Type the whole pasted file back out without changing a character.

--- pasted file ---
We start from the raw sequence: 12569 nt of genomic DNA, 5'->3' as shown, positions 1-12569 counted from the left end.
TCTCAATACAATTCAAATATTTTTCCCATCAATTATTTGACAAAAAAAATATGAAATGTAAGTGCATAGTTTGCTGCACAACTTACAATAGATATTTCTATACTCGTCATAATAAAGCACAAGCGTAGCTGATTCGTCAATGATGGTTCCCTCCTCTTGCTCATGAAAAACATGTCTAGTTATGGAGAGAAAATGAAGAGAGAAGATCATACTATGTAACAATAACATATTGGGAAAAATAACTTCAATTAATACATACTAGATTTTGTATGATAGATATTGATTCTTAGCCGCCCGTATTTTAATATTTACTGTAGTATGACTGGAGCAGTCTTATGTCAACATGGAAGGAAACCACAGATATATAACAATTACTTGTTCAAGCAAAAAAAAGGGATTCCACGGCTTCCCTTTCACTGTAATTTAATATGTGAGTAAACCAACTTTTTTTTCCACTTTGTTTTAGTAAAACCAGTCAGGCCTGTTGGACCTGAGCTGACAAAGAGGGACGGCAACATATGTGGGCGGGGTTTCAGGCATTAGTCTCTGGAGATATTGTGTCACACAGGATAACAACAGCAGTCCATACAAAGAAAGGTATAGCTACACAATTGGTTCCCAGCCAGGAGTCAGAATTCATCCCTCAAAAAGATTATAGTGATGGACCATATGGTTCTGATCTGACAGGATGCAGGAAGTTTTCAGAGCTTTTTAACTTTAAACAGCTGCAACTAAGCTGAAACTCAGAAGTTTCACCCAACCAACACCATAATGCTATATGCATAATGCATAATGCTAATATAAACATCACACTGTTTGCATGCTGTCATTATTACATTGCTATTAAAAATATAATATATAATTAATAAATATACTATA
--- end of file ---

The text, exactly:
We start from the raw sequence: 12569 nt of genomic DNA, 5'->3' as shown, positions 1-12569 counted from the left end.
TCTCAATACAATTCAAATATTTTTCCCATCAATTATTTGACAAAAAAAATATGAAATGTAAGTGCATAGTTTGCTGCACAACTTACAATAGATATTTCTATACTCGTCATAATAAAGCACAAGCGTAGCTGATTCGTCAATGATGGTTCCCTCCTCTTGCTCATGAAAAACATGTCTAGTTATGGAGAGAAAATGAAGAGAGAAGATCATACTATGTAACAATAACATATTGGGAAAAATAACTTCAATTAATACATACTAGATTTTGTATGATAGATATTGATTCTTAGCCGCCCGTATTTTAATATTTACTGTAGTATGACTGGAGCAGTCTTATGTCAACATGGAAGGAAACCACAGATATATAACAATTACTTGTTCAAGCAAAAAAAAGGGATTCCACGGCTTCCCTTTCACTGTAATTTAATATGTGAGTAAACCAACTTTTTTTTCCACTTTGTTTTAGTAAAACCAGTCAGGCCTGTTGGACCTGAGCTGACAAAGAGGGACGGCAACATATGTGGGCGGGGTTTCAGGCATTAGTCTCTGGAGATATTGTGTCACACAGGATAACAACAGCAGTCCATACAAAGAAAGGTATAGCTACACAATTGGTTCCCAGCCAGGAGTCAGAATTCATCCCTCAAAAAGATTATAGTGATGGACCATATGGTTCTGATCTGACAGGATGCAGGAAGTTTTCAGAGCTTTTTAACTTTAAACAGCTGCAACTAAGCTGAAACTCAGAAGTTTCACCCAACCAACACCATAATGCTATATGCATAATGCATAATGCTAATATAAACATCACACTGTTTGCATGCTGTCATTATTACATTGCTATTAAAAATATAATATATAATTAATAAATATACTATA